practitioners need to change their developmental perspective and instead embrace the tenets of the perception-action-cognition connection.
I just read an article by Mary Waneless, who is a riding teacher with a background in physics. She incorporates anatomy, sport psychology, and Alexander and Feldenkrais bodywork techniques as well as martial arts, biofeedback, biomechanics, visualization, massage Zen philosophy, and neurolinguistic programming into her teaching methods. Her rationalization for drawing upon so many areas of study is that “often new ideas come from unconventional areas. She writes “It’s actually quite common for any breakthrough within a specific discipline to come from outside that discipline. It has to because in a way, the experts (in that discipline) are already thoroughly versed in all the knowledge that lies within their prescribed boundaries.”
It was with this quote in mind that I read your article. I hope that others in the above-mentioned fields will also read it.
Since I am a layperson, I do not know if you all are frontrunners in making this claim or advancing claims that others are making. I suspect that if you are frontrunners, that you’ll be met with resistance because we as humans are often as mentally as they are physically inflexible. The problem is that of course, we humans have a hard time when it comes to knowledge translation. We find making the cognitive leap from one way of thinking to another to be overly difficult, which is why we end up being resistant when asked to make paradigm shifts. By the way, the term paradigm shift was first proposed by Thomas Kuhn in his book The Structure of Scientific Revolutions. Either way, you all have done a wonderful job in defining your terms and providing supporting evidence. I now understand, and more importantly, have internalized the key concepts of affordance, dynamic systems, and adaptive value.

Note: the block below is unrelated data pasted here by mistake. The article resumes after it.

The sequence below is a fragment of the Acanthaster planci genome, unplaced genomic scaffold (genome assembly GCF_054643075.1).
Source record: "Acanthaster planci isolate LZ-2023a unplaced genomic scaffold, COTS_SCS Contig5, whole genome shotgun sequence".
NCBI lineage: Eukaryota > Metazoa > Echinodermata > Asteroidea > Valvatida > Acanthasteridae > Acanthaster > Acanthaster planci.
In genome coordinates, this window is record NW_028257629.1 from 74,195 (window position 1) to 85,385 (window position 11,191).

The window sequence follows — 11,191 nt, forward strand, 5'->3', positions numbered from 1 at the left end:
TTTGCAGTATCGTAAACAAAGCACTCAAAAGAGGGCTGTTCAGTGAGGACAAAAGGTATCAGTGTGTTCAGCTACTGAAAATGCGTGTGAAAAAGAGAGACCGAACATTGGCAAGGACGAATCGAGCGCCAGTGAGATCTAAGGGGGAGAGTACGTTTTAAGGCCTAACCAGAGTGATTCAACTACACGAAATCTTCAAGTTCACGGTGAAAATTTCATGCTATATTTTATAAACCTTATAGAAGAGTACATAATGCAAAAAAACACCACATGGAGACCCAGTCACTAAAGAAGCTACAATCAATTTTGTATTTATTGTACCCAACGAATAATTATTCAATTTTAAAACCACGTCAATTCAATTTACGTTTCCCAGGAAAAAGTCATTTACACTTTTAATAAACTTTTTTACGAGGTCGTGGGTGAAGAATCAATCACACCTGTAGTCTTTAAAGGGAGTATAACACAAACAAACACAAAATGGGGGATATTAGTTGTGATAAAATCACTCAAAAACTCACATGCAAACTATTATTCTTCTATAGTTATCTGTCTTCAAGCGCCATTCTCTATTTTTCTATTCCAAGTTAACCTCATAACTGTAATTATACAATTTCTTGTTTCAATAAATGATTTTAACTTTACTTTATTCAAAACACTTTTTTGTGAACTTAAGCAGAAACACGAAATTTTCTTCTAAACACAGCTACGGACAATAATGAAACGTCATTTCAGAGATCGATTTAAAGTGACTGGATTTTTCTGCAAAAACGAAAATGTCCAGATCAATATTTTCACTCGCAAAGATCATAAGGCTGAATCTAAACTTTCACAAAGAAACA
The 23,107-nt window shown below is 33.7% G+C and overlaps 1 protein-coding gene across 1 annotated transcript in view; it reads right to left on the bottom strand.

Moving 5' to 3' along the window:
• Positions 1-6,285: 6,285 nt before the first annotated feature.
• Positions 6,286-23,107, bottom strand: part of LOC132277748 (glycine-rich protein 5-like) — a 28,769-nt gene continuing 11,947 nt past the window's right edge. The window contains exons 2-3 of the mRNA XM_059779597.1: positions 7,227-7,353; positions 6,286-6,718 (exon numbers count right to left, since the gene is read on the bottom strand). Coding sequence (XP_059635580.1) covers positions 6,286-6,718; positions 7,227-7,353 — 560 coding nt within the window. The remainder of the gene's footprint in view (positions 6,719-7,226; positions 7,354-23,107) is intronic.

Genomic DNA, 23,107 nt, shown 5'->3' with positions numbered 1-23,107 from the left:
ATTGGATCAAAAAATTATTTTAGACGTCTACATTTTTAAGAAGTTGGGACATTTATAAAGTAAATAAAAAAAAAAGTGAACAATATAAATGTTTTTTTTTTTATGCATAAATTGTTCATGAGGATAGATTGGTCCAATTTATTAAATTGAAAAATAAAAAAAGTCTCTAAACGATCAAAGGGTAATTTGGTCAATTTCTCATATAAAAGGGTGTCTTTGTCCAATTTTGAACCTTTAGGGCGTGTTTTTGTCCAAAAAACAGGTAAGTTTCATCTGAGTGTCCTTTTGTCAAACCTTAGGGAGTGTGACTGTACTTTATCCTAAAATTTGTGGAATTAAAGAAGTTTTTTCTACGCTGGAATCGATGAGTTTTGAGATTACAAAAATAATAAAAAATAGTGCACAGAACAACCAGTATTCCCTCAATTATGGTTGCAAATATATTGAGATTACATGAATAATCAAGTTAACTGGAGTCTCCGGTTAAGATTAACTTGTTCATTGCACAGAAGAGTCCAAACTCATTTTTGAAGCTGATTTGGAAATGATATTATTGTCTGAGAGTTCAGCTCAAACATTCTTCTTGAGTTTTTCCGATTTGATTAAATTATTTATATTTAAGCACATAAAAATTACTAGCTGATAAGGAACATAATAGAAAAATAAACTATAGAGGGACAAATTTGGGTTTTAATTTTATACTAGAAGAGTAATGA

Some random thoughts, based on ideas that jumped out at me:
“In order to actively explore and problem solve, children need to be able to move without restrictions and learn from their mistakes.” This statement brings to mind Katy Bowman’s books, Move your DNA and Movement Matters. She has a photo of her daughter climbing a steep pitched roof – it shows the angles of her ankles – on her own, this child is creating new neural pathways.
“Spontaneous exploration involves attempting differing strategies to solve a movement task. Those that lead to success are most likely to be repeated, and those that do not are most likely to be discarded.” We recently acquired an eight week old puppy, an Australian Shepherd we named Shadow. We are encouraging exploration and movement, on walks outside and in the house. I watch as she, for example, established new neural pathways recently learned how to climb stairs.
“The P-A Approach intervention components complement each other as the small, incremental changes in the environmental set up are matched by the light-touch manual guidance.” Lately, Tinni, who is 31, has appeared to be stiff and short strided in his front legs. I have been doing T-Touches, mainly the Python Lift, and as well putting body wraps on his legs in order to help him form new neural maps. Very gratifying to see him respond so well to this sort of work.
Near the conclusion of your article you offer ways in which the goal of knowledge translation might be achieved. Very important. What it comes down to is this: “Stop teaching the outdated interventions that have been shown to be ineffective and that impede spontaneous exploration and active problem solving in a developing child.” This also holds true for animals. Janet Jones, in her new book Horse Brain/Human Brain: The Neuroscience of Horsemanship reiterates what you are all saying here, the difference being that her audience is horse people and yours is physical therapists.
Again, thanks for sharing this. I do not feel, after reading this, that I did this article justice. Just know that you all added immeasurably to my knowledge base.
Next: 202. 7/22/20: Troubled Times